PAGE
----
We extract from the swallow a very important lesson in self-improvement and daily living: to always recognize and thank G-d. The swallow recognizes the greatness of G-d and constantly shows its gratitude. The swallow also teaches us that when praising G-d it is not enough to simply use instruments (as in Week Six); it is also important to sing using our own voice.
 Bava Batra, 123a.
Friday, November 4, 2016
On the sixth week of the Jewish year, during the month of Cheshvan, the songbird in Perek Shirah praises G-d for providing it a home, and for providing a nest for the sparrow to lay its young. The songbird’s verse also speaks of the altars of G-d. As mentioned above, it is during this month that the Third Temple, G-d’s home and the location of His altars, will be dedicated, perhaps even in this sixth week. (See Table I)
The number six represents the six orders of the Mishnah, of which the Oral Torah is comprised. Like much of the Written Torah, most of the Mishnah is about transmitting G-dly concepts in a manner that deeply involves the physical realm, monetary damages, and criminal punishments. What happens when an ox destroys neighboring property? What happens when two people claim to have rights over the same piece of property? The Oral Torah goes a step further than the Written Torah, giving specific examples and rulings, and analyzing such cases with great minutiae.
In Pirkei Avot, Rabban Yochanan the son of Zakkai, who received the oral tradition from Hillel and Shammai used to say that those who have learned much Torah should not want special recognition, since they were created exactly for this purpose. (II:8) As further noted below, this week is connected to the sefirah ofYesod and Joseph. In fact, the special recognition that Joseph received, and which he himself felt he merited, created great problems for him in his relationship with this brothers.
Rabban Yochanan the son of Zakkai perfectly represents the Oral Torah, as well as the number six. His teaching is clearly related to the learning the Oral Torah. Furthermore, he is portrayed in Pirkei Avot with five additional students, making six in total. The praises he gives to his students are closely related to their ability to receive the oral tradition from him. Finally, Rabban Yochanan’s entire life story is about complete dedication to the Oral Torah. He managed to escape the Roman siege of Jerusalem right before its destruction, and set foot on a journey to establish a center for Jewish scholars in Yavneh. There, he and other sages transmitted the Oral Torah and ensured the survival of Judaism as a whole.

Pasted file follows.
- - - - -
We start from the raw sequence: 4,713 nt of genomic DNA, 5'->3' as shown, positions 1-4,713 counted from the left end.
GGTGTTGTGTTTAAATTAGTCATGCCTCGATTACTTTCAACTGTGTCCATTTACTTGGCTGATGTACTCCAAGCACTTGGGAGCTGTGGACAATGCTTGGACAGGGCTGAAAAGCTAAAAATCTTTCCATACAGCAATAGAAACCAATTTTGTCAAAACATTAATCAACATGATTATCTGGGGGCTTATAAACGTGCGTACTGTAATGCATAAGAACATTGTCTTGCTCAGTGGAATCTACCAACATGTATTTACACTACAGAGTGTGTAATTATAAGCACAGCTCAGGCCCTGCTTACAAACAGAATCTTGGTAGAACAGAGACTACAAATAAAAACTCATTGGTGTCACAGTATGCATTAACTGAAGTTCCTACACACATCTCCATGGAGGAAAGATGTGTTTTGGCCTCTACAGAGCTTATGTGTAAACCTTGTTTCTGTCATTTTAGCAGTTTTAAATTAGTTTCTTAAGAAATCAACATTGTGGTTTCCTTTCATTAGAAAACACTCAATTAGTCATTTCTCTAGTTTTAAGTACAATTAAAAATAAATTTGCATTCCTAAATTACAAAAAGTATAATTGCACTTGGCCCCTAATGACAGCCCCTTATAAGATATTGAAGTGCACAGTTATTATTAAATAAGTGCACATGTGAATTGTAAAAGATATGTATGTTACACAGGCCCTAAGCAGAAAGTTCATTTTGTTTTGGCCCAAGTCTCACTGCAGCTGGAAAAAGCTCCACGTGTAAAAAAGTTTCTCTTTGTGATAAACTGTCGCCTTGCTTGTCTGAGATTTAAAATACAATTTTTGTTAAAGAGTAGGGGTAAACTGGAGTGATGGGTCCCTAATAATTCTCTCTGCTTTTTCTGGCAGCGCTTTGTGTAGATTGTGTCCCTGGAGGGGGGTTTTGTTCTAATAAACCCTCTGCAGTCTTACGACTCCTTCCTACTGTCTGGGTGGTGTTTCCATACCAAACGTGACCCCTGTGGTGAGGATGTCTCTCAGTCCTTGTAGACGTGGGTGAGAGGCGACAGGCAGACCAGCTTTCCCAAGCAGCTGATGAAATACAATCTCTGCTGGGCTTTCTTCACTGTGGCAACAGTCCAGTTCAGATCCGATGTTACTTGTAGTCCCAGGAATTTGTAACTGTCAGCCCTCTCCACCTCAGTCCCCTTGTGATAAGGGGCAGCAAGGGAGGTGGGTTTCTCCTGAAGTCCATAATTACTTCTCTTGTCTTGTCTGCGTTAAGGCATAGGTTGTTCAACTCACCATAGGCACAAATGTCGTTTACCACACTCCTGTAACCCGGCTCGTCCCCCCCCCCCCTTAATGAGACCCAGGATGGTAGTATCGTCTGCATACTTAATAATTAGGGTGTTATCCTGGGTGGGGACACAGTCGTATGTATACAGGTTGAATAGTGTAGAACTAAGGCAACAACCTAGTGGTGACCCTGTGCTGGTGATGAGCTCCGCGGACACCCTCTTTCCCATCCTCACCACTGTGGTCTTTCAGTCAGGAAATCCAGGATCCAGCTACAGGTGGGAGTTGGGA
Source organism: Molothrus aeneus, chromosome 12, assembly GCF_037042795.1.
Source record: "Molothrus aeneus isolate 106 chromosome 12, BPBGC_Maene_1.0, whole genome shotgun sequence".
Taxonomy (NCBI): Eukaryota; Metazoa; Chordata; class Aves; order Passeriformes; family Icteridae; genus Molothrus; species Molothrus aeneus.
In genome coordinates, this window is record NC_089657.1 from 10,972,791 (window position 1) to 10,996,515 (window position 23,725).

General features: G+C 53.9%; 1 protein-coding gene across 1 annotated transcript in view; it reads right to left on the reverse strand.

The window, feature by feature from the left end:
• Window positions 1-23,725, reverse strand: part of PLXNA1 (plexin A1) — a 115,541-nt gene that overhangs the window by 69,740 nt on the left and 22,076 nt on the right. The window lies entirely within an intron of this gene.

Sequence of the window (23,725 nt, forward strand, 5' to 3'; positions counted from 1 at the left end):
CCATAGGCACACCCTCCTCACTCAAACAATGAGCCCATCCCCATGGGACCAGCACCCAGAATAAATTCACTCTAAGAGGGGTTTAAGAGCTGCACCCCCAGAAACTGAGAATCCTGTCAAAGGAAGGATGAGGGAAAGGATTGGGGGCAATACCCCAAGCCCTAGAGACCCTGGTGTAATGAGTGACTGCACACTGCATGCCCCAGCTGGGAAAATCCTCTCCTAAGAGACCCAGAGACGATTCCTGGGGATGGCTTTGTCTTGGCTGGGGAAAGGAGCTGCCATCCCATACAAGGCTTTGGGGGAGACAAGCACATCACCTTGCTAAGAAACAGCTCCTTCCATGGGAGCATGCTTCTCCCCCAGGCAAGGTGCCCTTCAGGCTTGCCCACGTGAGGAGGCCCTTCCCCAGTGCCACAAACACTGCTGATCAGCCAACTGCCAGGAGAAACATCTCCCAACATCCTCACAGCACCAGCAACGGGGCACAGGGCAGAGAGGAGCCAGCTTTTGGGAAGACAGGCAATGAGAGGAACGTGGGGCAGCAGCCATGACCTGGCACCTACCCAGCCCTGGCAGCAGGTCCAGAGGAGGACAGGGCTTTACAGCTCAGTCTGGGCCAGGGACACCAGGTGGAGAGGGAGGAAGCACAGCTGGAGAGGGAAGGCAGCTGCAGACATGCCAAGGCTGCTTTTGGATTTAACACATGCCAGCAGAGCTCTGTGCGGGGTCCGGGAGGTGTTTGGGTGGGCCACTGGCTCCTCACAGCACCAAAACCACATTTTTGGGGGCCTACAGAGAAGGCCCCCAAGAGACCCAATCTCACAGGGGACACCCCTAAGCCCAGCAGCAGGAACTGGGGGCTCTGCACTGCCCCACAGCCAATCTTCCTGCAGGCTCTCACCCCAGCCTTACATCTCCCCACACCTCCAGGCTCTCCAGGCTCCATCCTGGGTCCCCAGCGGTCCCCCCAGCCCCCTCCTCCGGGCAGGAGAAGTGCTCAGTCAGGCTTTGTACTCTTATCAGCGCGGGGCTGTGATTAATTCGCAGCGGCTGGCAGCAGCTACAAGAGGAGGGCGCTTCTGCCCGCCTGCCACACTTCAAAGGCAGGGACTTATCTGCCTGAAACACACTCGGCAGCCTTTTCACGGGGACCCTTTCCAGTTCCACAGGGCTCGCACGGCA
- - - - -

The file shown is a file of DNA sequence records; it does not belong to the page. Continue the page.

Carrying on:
Rabban Yochanan son of Zakkai’s journey is also connected to the month of Cheshvan, when we leave our introspective and purely spiritual pursuits and delve into the material world in order to elevate it and to ensure our survival. Similarly, he asks his students to "go out” and see which is the proper path to way to take and which should be avoided. This request is also connected with concept of going out of our state of introspection during the month of Tishrei in order to engage in the material world and ensure our livelihood.
This week’s sefirah combination is yesod shebechesed. This combination, as well as the song of the songbird, reminds us of Joseph, who provided sustenance for his entire family and for the rest of the world. He was the viceroy of Egypt, in charge of all of the provisions of the empire. It was his interpretation of Pharaoh’s dream that allowed for Egypt to stockpile its food supplies, preempting a seven-year period of extreme famine that greatly impacted the entire region. Joseph was the foundation of the good that all others received, both physically and spiritually.
We can draw a precious lesson in self-improvement from the songbird. As explained in the fourth week, we have an obligation to care for others besides ourselves. The songbird teaches us that we must work to create a solid foundation for our children and for all future generations, including one’s students. This can serve as a great motivation for a person who is overwhelmed by his or her own challenges.